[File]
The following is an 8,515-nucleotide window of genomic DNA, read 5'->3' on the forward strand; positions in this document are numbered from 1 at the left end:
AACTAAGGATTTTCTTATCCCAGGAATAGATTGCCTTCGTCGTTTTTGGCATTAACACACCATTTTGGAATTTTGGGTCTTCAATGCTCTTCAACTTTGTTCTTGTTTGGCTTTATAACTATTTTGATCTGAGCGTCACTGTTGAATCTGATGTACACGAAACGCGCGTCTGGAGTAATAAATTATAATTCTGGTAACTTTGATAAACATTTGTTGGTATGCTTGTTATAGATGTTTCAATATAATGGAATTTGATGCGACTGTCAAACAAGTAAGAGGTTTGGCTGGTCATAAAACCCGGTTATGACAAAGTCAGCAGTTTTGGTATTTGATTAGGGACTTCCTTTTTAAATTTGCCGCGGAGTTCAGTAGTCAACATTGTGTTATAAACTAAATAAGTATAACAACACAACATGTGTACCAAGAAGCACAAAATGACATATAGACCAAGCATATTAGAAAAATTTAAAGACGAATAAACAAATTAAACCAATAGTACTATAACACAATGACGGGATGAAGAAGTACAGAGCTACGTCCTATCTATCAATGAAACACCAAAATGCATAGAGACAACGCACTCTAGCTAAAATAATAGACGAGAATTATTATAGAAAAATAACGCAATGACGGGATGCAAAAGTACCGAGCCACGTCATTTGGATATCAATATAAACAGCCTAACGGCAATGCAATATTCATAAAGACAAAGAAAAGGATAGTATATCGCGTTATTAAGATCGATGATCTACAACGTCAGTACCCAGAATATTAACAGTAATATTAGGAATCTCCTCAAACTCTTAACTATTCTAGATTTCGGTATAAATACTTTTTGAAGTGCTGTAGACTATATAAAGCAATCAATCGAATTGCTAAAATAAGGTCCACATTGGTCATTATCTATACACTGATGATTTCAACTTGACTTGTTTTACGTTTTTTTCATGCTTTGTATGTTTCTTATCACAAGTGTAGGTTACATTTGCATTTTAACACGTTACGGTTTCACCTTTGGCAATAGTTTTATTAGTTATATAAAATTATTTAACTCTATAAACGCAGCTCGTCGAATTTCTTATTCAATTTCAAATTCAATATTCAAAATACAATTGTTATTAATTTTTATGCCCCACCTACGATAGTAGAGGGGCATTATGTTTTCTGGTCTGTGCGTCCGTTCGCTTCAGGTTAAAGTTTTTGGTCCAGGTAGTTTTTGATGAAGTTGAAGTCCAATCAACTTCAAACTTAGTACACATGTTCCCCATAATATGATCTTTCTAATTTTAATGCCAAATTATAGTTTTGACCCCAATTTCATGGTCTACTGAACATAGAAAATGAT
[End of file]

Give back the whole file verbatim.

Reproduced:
The following is an 8,515-nucleotide window of genomic DNA, read 5'->3' on the forward strand; positions in this document are numbered from 1 at the left end:
AACTAAGGATTTTCTTATCCCAGGAATAGATTGCCTTCGTCGTTTTTGGCATTAACACACCATTTTGGAATTTTGGGTCTTCAATGCTCTTCAACTTTGTTCTTGTTTGGCTTTATAACTATTTTGATCTGAGCGTCACTGTTGAATCTGATGTACACGAAACGCGCGTCTGGAGTAATAAATTATAATTCTGGTAACTTTGATAAACATTTGTTGGTATGCTTGTTATAGATGTTTCAATATAATGGAATTTGATGCGACTGTCAAACAAGTAAGAGGTTTGGCTGGTCATAAAACCCGGTTATGACAAAGTCAGCAGTTTTGGTATTTGATTAGGGACTTCCTTTTTAAATTTGCCGCGGAGTTCAGTAGTCAACATTGTGTTATAAACTAAATAAGTATAACAACACAACATGTGTACCAAGAAGCACAAAATGACATATAGACCAAGCATATTAGAAAAATTTAAAGACGAATAAACAAATTAAACCAATAGTACTATAACACAATGACGGGATGAAGAAGTACAGAGCTACGTCCTATCTATCAATGAAACACCAAAATGCATAGAGACAACGCACTCTAGCTAAAATAATAGACGAGAATTATTATAGAAAAATAACGCAATGACGGGATGCAAAAGTACCGAGCCACGTCATTTGGATATCAATATAAACAGCCTAACGGCAATGCAATATTCATAAAGACAAAGAAAAGGATAGTATATCGCGTTATTAAGATCGATGATCTACAACGTCAGTACCCAGAATATTAACAGTAATATTAGGAATCTCCTCAAACTCTTAACTATTCTAGATTTCGGTATAAATACTTTTTGAAGTGCTGTAGACTATATAAAGCAATCAATCGAATTGCTAAAATAAGGTCCACATTGGTCATTATCTATACACTGATGATTTCAACTTGACTTGTTTTACGTTTTTTTCATGCTTTGTATGTTTCTTATCACAAGTGTAGGTTACATTTGCATTTTAACACGTTACGGTTTCACCTTTGGCAATAGTTTTATTAGTTATATAAAATTATTTAACTCTATAAACGCAGCTCGTCGAATTTCTTATTCAATTTCAAATTCAATATTCAAAATACAATTGTTATTAATTTTTATGCCCCACCTACGATAGTAGAGGGGCATTATGTTTTCTGGTCTGTGCGTCCGTTCGCTTCAGGTTAAAGTTTTTGGTCCAGGTAGTTTTTGATGAAGTTGAAGTCCAATCAACTTCAAACTTAGTACACATGTTCCCCATAATATGATCTTTCTAATTTTAATGCCAAATTATAGTTTTGACCCCAATTTCATGGTCTACTGAACATAGAAAATGAT